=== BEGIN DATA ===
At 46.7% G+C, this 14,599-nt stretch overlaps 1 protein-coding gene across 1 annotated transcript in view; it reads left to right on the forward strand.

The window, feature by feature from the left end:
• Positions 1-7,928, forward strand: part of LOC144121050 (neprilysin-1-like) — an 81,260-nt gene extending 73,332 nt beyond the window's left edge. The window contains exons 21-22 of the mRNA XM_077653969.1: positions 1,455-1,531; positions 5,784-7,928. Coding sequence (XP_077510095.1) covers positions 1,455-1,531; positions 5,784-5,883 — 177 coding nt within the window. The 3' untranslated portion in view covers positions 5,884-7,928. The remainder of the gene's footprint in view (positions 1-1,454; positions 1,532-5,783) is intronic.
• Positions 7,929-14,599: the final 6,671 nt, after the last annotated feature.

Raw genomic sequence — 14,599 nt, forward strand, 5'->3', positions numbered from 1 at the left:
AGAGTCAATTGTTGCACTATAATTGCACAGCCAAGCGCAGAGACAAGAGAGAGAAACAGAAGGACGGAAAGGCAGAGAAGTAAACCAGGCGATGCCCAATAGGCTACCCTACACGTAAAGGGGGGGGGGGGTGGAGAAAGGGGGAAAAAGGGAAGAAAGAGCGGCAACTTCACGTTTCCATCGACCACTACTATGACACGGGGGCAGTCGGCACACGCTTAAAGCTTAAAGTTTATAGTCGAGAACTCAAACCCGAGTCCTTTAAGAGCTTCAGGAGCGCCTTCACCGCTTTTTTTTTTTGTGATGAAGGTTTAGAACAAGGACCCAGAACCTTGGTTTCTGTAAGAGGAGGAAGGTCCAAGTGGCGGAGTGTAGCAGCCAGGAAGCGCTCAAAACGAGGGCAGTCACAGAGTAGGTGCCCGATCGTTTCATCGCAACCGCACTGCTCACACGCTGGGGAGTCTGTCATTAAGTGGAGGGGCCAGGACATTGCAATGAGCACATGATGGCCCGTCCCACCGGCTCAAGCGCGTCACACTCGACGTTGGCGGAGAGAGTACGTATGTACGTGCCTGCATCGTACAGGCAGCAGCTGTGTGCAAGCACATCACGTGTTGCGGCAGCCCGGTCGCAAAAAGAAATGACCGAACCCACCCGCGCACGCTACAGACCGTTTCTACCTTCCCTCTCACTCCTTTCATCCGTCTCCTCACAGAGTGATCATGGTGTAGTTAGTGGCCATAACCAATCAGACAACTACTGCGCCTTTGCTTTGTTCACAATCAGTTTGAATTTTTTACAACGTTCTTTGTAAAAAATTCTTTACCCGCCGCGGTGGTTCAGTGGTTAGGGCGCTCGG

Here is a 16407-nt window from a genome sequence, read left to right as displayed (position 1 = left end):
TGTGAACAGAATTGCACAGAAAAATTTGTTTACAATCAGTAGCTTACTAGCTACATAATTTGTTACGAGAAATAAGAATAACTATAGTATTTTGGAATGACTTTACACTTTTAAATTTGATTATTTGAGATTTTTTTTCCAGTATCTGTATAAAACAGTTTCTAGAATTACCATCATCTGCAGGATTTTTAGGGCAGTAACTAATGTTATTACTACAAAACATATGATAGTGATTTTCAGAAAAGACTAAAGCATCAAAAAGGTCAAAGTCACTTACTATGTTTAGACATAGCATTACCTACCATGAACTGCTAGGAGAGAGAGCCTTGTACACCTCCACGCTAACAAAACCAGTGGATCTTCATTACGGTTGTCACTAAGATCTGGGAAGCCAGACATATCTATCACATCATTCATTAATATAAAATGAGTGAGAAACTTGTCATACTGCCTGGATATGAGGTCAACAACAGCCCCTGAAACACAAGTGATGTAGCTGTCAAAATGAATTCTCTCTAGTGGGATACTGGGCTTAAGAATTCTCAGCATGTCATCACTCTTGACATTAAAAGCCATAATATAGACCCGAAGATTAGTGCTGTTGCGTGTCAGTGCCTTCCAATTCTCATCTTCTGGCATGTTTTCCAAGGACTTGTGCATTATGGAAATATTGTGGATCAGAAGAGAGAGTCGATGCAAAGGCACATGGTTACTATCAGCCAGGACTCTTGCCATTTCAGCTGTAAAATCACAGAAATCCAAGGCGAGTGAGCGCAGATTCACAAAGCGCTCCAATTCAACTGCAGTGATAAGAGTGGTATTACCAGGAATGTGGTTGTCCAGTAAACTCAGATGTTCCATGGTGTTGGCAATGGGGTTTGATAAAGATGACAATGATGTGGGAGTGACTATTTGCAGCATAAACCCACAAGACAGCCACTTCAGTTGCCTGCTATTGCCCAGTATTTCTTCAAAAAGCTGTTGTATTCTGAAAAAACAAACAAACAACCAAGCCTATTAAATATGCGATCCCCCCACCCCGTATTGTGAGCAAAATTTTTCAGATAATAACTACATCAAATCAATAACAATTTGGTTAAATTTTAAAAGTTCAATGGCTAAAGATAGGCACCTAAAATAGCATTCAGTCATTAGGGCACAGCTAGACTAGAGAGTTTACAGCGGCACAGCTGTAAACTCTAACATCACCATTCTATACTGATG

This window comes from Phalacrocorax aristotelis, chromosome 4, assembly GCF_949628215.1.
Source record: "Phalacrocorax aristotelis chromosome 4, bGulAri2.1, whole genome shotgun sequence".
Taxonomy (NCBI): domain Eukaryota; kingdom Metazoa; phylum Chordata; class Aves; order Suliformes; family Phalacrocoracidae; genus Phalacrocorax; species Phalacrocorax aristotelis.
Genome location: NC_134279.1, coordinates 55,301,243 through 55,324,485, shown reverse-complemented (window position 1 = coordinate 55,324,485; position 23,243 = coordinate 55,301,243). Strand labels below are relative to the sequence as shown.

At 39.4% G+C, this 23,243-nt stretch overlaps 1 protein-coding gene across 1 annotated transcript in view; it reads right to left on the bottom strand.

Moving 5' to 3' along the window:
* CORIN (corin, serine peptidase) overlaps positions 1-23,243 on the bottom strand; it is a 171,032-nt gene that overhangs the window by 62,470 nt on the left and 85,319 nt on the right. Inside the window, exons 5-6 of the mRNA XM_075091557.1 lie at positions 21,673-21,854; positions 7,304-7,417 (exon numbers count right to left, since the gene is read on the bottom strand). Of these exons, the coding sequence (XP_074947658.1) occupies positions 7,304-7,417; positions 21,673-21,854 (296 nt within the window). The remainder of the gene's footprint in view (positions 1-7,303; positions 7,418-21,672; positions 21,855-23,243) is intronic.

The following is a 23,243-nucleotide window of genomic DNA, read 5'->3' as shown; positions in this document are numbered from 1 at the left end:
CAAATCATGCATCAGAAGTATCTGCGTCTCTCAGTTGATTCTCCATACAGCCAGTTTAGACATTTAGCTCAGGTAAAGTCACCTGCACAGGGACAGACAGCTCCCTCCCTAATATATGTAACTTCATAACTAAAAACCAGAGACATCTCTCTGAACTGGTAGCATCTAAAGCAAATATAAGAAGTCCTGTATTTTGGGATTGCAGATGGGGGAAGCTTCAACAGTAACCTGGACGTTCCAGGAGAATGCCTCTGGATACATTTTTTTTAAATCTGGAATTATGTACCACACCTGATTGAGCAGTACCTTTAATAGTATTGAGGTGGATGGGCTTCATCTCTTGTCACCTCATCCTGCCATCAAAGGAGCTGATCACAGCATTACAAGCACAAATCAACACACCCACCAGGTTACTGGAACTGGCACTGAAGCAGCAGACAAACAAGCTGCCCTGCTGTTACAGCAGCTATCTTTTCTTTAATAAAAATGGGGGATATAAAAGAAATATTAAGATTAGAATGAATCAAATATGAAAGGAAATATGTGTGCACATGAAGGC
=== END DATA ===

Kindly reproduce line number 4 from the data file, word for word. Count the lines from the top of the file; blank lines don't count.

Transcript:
• Positions 7,929-14,599: the final 6,671 nt, after the last annotated feature.